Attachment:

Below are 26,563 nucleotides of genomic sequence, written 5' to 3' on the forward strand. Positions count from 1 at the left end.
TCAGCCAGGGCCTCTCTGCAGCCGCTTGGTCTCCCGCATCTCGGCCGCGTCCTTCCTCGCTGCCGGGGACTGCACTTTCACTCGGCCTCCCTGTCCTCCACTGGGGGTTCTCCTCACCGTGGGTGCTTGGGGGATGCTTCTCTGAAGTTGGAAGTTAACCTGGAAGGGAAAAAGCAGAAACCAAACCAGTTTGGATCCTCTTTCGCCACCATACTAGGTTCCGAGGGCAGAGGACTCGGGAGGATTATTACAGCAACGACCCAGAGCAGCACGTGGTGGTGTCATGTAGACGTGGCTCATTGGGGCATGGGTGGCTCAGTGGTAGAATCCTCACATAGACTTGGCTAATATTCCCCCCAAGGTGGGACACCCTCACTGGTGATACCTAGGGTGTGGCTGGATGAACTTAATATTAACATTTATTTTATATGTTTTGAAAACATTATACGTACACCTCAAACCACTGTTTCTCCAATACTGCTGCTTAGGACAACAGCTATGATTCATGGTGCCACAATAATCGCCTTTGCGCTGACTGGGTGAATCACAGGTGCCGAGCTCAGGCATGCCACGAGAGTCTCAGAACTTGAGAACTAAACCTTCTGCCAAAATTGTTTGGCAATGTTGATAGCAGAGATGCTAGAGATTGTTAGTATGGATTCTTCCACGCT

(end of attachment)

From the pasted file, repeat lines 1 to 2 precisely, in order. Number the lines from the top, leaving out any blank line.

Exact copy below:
Below are 26,563 nucleotides of genomic sequence, written 5' to 3' on the forward strand. Positions count from 1 at the left end.
TCAGCCAGGGCCTCTCTGCAGCCGCTTGGTCTCCCGCATCTCGGCCGCGTCCTTCCTCGCTGCCGGGGACTGCACTTTCACTCGGCCTCCCTGTCCTCCACTGGGGGTTCTCCTCACCGTGGGTGCTTGGGGGATGCTTCTCTGAAGTTGGAAGTTAACCTGGAAGGGAAAAAGCAGAAACCAAACCAGTTTGGATCCTCTTTCGCCACCATACTAGGTTCCGAGGGCAGAGGACTCGGGAGGATTATTACAGCAACGACCCAGAGCAGCACGTGGTGGTGTCATGTAGACGTGGCTCATTGGGGCATGGGTGGCTCAGTGGTAGAATCCTCACATAGACTTGGCTAATATTCCCCCCAAGGTGGGACACCCTCACTGGTGATACCTAGGGTGTGGCTGGATGAACTTAATATTAACATTTATTTTATATGTTTTGAAAACATTATACGTACACCTCAAACCACTGTTTCTCCAATACTGCTGCTTAGGACAACAGCTATGATTCATGGTGCCACAATAATCGCCTTTGCGCTGACTGGGTGAATCACAGGTGCCGAGCTCAGGCATGCCACGAGAGTCTCAGAACTTGAGAACTAAACCTTCTGCCAAAATTGTTTGGCAATGTTGATAGCAGAGATGCTAGAGATTGTTAGTATGGATTCTTCCACGCT